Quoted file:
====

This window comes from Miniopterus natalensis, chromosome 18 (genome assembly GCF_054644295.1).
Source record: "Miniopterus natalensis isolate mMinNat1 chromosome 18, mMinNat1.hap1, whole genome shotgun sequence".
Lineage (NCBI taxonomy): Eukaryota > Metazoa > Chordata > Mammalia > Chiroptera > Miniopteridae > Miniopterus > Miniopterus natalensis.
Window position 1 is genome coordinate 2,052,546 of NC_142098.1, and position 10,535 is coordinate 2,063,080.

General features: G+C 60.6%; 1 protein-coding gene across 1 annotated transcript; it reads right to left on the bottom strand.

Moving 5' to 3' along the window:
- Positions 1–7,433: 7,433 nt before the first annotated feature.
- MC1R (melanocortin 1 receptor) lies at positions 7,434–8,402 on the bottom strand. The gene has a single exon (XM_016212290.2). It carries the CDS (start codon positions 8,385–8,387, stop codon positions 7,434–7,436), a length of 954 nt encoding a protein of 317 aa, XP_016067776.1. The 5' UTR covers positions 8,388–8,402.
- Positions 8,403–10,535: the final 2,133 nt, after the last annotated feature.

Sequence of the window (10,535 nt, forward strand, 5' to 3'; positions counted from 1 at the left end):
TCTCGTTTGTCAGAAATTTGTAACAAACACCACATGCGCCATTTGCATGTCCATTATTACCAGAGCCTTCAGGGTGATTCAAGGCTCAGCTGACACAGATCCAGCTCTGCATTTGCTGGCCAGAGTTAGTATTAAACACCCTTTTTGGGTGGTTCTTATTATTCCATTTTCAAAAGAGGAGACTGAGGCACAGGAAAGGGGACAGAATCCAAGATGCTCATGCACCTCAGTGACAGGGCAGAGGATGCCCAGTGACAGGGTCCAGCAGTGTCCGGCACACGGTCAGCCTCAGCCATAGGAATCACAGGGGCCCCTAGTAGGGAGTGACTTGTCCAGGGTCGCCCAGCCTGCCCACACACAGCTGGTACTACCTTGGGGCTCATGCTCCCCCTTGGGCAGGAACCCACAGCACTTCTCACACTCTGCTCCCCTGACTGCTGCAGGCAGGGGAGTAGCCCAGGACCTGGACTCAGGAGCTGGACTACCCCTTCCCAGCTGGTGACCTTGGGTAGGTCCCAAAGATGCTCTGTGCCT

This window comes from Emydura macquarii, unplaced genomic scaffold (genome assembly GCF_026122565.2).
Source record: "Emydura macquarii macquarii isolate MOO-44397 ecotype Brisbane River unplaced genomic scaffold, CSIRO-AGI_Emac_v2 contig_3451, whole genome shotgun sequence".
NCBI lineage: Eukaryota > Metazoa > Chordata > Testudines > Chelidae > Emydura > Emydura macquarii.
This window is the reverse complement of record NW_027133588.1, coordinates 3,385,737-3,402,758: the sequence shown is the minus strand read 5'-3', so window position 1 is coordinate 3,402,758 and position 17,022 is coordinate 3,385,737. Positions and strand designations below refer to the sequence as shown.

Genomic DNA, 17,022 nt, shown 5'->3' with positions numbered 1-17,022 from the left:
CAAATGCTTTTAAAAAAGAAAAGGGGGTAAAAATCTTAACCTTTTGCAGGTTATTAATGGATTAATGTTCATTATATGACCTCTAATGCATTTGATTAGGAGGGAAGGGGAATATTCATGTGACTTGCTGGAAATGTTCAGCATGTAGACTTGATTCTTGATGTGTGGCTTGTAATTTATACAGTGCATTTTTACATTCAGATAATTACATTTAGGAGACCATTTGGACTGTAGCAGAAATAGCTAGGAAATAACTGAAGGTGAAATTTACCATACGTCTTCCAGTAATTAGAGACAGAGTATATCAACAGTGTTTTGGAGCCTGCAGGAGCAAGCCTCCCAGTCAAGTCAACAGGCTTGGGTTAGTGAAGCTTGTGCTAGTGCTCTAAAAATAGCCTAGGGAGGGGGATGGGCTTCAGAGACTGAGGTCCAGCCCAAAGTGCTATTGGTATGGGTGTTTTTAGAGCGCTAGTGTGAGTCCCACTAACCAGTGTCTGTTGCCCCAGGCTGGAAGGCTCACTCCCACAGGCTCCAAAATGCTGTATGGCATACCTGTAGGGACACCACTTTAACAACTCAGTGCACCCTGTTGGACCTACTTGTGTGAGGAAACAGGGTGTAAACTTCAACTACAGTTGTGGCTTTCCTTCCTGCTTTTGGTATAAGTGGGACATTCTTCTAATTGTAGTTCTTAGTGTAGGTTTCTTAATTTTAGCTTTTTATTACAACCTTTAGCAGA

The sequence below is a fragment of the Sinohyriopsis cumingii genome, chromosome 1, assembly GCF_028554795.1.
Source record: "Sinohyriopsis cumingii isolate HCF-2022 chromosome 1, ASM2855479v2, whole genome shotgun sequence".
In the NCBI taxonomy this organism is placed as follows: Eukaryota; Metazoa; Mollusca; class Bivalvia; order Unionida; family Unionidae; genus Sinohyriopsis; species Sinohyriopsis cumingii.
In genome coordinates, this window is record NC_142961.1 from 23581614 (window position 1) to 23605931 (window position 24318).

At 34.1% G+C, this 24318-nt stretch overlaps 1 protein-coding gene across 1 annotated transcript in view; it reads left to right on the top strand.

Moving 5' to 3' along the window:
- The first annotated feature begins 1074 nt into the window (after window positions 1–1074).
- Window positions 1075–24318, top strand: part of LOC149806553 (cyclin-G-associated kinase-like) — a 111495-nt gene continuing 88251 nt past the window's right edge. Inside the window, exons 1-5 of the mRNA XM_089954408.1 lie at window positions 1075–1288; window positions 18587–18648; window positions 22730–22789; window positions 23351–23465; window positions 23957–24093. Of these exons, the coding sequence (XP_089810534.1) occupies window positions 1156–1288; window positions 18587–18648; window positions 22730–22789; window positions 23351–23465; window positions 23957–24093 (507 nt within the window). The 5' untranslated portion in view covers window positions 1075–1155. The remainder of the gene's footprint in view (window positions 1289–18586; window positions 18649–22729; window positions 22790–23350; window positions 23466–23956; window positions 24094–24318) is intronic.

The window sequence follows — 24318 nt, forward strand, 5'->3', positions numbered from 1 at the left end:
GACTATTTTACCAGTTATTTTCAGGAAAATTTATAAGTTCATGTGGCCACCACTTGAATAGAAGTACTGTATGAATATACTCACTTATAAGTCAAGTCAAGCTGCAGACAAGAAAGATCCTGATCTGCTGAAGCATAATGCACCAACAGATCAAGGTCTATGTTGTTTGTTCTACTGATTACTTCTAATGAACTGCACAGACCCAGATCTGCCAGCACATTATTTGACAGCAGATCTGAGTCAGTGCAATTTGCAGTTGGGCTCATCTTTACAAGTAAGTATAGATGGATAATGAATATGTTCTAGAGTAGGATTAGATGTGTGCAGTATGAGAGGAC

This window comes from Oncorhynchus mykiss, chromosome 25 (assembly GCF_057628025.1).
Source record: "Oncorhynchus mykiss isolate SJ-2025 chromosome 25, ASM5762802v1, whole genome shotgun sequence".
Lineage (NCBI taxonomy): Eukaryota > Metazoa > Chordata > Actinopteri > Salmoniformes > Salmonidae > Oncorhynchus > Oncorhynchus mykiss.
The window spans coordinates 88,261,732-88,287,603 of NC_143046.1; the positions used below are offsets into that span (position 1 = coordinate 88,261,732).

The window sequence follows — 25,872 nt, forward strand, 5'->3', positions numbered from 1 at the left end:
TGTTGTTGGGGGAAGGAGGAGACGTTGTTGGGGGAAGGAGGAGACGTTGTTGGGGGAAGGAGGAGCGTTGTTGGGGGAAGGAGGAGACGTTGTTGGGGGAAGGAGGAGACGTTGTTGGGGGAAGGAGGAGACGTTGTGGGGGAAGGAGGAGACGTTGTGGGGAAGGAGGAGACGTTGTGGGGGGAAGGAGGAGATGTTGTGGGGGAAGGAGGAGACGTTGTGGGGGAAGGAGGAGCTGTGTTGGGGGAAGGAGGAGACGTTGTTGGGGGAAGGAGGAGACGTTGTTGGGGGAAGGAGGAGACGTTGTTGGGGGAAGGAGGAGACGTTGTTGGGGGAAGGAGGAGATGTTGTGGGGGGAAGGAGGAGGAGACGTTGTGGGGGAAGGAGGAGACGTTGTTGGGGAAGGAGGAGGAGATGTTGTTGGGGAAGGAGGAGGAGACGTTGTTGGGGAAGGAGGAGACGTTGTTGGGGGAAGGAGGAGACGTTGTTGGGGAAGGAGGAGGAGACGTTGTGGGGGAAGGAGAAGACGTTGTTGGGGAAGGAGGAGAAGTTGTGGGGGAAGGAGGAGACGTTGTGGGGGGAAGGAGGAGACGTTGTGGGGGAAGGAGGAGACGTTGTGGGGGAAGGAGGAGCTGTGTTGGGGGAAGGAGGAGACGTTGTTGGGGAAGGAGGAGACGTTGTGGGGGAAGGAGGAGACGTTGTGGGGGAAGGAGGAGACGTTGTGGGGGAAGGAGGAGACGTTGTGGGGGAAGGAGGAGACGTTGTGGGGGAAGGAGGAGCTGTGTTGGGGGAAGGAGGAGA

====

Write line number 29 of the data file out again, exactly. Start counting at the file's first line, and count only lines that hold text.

Source record: "Oncorhynchus mykiss isolate SJ-2025 chromosome 25, ASM5762802v1, whole genome shotgun sequence".